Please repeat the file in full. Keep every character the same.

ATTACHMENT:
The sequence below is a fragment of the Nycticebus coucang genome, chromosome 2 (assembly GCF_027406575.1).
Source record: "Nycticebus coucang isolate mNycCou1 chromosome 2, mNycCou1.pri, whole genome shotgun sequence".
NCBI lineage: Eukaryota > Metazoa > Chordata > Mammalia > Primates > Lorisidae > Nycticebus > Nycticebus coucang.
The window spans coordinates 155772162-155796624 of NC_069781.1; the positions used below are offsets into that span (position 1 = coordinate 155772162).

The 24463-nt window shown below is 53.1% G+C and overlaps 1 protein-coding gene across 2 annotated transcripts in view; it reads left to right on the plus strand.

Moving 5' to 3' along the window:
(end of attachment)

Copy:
The sequence below is a fragment of the Nycticebus coucang genome, chromosome 2 (assembly GCF_027406575.1).
Source record: "Nycticebus coucang isolate mNycCou1 chromosome 2, mNycCou1.pri, whole genome shotgun sequence".
NCBI lineage: Eukaryota > Metazoa > Chordata > Mammalia > Primates > Lorisidae > Nycticebus > Nycticebus coucang.
The window spans coordinates 155772162-155796624 of NC_069781.1; the positions used below are offsets into that span (position 1 = coordinate 155772162).

The 24463-nt window shown below is 53.1% G+C and overlaps 1 protein-coding gene across 2 annotated transcripts in view; it reads left to right on the plus strand.

Moving 5' to 3' along the window: